I am of the opinion that having worked in lots of alternative provision and actually talking to many, many more in my kind of like journalist role that I had for a little while, alternative provision I think is a viable, perhaps one of the only viable alternatives, but with this caveat. It has to be quality provision. It has to be quality. In fact it has to be better than quality. It has to be the best of the best. The best teaching, the best funding, the best thinking, because that is a lot to do with it. I mean the students that are in alternative provision, generally, are there for a range of reasons, but basically the primary reason is that they do not fit in the model of mainstream education that we have.
Now, whether that in itself is a wider issue, to be honest, it probably is, you know, But the transformation of a whole mainstream or a whole institution like education is a massive undertaking and to be honest I don’t think it’s particularly realistic. Also, there’s an issue of safety. Some of the students, well around about 90% of students who I saw in alternative provision were there due to some form or some instances of violence or continued abuse.
Terrible back stories as as well. You know a lot of the time, these kids had got home lives like horror stories. Sometimes they didn’t, let’s not generalise. Not every student who I saw in AP was destitute or abused or anything like that. But there was a tendency for these kids – because you have to remember they are children – there was a tendency for these kids to have it rough already, and you know you have to strike that balance between empathising with the student, but also trying to teach the student, and I think alternative provision has to be a place where a student can be concentrated on, you know, a student at the focus.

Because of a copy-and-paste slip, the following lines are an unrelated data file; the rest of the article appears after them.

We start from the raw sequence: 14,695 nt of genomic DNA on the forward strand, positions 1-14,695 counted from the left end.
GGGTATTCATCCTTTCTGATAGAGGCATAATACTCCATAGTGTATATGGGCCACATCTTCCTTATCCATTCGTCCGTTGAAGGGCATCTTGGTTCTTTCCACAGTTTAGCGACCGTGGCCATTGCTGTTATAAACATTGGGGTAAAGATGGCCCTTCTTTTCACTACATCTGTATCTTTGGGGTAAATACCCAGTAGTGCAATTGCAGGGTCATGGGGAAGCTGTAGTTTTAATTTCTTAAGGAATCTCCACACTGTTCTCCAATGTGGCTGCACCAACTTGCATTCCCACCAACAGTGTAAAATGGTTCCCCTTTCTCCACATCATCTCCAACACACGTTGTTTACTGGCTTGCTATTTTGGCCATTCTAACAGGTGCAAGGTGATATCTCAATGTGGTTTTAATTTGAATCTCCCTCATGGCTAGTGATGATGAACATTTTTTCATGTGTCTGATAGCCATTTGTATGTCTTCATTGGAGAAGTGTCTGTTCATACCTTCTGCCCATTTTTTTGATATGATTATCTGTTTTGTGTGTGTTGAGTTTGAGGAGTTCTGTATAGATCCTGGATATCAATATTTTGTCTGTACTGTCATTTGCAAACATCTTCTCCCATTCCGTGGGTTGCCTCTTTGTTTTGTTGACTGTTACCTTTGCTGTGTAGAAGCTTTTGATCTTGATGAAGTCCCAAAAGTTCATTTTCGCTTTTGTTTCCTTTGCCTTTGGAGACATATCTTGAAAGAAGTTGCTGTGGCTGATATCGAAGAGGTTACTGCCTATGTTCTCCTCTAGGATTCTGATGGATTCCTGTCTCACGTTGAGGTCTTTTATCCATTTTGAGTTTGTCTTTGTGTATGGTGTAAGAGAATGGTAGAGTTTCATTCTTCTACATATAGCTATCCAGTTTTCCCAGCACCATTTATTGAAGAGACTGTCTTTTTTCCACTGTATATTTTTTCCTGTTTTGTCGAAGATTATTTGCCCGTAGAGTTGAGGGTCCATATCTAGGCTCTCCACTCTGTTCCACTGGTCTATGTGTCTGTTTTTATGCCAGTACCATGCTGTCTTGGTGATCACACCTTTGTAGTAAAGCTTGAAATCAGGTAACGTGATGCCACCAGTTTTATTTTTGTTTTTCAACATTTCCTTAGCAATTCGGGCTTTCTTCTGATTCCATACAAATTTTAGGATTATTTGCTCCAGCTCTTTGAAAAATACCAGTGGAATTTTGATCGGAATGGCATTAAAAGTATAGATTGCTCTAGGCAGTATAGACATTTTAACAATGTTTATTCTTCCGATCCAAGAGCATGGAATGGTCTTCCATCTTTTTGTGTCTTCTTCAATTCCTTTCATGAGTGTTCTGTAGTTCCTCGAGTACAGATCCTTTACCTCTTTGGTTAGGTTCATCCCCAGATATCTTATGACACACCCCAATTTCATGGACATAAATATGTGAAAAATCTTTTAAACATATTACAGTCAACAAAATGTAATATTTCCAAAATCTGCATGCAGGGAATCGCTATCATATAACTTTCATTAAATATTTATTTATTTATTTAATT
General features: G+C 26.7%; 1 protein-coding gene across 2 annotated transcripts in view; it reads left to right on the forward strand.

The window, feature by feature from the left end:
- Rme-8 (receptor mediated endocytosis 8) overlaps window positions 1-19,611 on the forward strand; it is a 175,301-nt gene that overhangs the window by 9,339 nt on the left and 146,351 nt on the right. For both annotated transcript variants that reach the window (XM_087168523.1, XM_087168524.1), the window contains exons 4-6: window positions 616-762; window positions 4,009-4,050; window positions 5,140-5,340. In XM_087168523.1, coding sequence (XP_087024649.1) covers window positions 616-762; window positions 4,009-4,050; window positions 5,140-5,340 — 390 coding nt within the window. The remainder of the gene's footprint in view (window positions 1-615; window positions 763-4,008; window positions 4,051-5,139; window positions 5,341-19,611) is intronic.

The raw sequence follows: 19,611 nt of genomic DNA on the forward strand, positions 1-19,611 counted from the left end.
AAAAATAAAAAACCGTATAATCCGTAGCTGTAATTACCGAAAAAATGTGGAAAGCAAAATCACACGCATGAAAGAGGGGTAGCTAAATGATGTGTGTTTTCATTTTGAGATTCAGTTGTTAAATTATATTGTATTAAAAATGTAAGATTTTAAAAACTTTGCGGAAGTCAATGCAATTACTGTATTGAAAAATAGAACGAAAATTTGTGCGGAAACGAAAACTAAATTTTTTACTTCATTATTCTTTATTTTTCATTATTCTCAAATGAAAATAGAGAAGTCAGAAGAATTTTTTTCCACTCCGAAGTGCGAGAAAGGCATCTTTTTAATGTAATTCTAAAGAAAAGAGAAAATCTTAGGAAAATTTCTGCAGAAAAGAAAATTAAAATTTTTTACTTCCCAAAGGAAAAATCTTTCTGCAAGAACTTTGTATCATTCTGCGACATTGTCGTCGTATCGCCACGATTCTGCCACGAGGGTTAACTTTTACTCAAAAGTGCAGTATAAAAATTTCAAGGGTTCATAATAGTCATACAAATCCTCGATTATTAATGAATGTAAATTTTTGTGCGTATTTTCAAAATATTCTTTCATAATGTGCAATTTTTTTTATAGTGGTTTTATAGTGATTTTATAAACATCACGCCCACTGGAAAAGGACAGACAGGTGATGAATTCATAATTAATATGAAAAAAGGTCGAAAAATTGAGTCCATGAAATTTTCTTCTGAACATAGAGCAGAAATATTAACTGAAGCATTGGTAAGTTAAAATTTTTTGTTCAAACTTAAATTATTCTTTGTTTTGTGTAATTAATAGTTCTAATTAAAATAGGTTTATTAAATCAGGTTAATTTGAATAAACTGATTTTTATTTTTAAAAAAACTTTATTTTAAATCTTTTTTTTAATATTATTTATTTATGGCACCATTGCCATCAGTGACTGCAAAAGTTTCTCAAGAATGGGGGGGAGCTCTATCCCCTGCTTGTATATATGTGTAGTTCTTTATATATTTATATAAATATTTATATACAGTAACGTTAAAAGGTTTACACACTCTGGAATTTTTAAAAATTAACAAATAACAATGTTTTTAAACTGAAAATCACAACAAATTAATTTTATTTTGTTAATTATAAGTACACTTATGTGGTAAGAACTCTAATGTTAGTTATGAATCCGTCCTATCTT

People talk about student focused and teacher focused provision and all that kind of stuff , I think that’s nonsense man. Everything is everything focused. Otherwise you know, if it was just teacher focused, my teaching career would be me sat with my feet up, smoking a cigarette in class for 20 years. It didn’t get to that point, came close often. So alternative provision for me is the only viable alternative because for any number of reasons, mainstream education doesn’t fit and sometimes because of that misfit, because of that students will strike out in lots of different ways.
But as I said, the alternative provision has to be quality. I have viewed some fantastic alternative provision that has had thought, care, community work. Community work is really important. People have this separation of education and home life and they don’t often think well wy not take a more holistic approach and try home education? Try family education. A lot of these children have families who are struggling in a number of ways. And I mean when I was when I became a father, I was heavily involved in our local Sure Start centre. Early years family based education to try and counter some of the issues that these children may face later on.
But alternative provision for me has to be special. It has to be better than what they would be getting in mainstream education. It has to be focused. It has to be highly personalised. I mean it like seriously, highly personalised. The best institutions do that, because they see the student, but they also see the surrounding environment for the student, not just in the provision but outside the provision community as well.
It has to be about community and family education as well. If that’s an option, sometimes it isn’t. It also has to have the best educators. The problem for me when it comes to alternative provision, not that it is not that it exists, but it has been fairly wantonly ignored in the kind of overall conversation about exclusion, about how do we educate students who are acting out? How do we?
It’s been the sin bin of education for the longest time. What it should be, it should be the opposite. It should be the fact that we should have mainstream schools looking at alternative provision, PRUs, and looking at them for best practice. They should be beacons of teaching practice in my opinion, because that’s what the students who attend often need. They need the best of the best.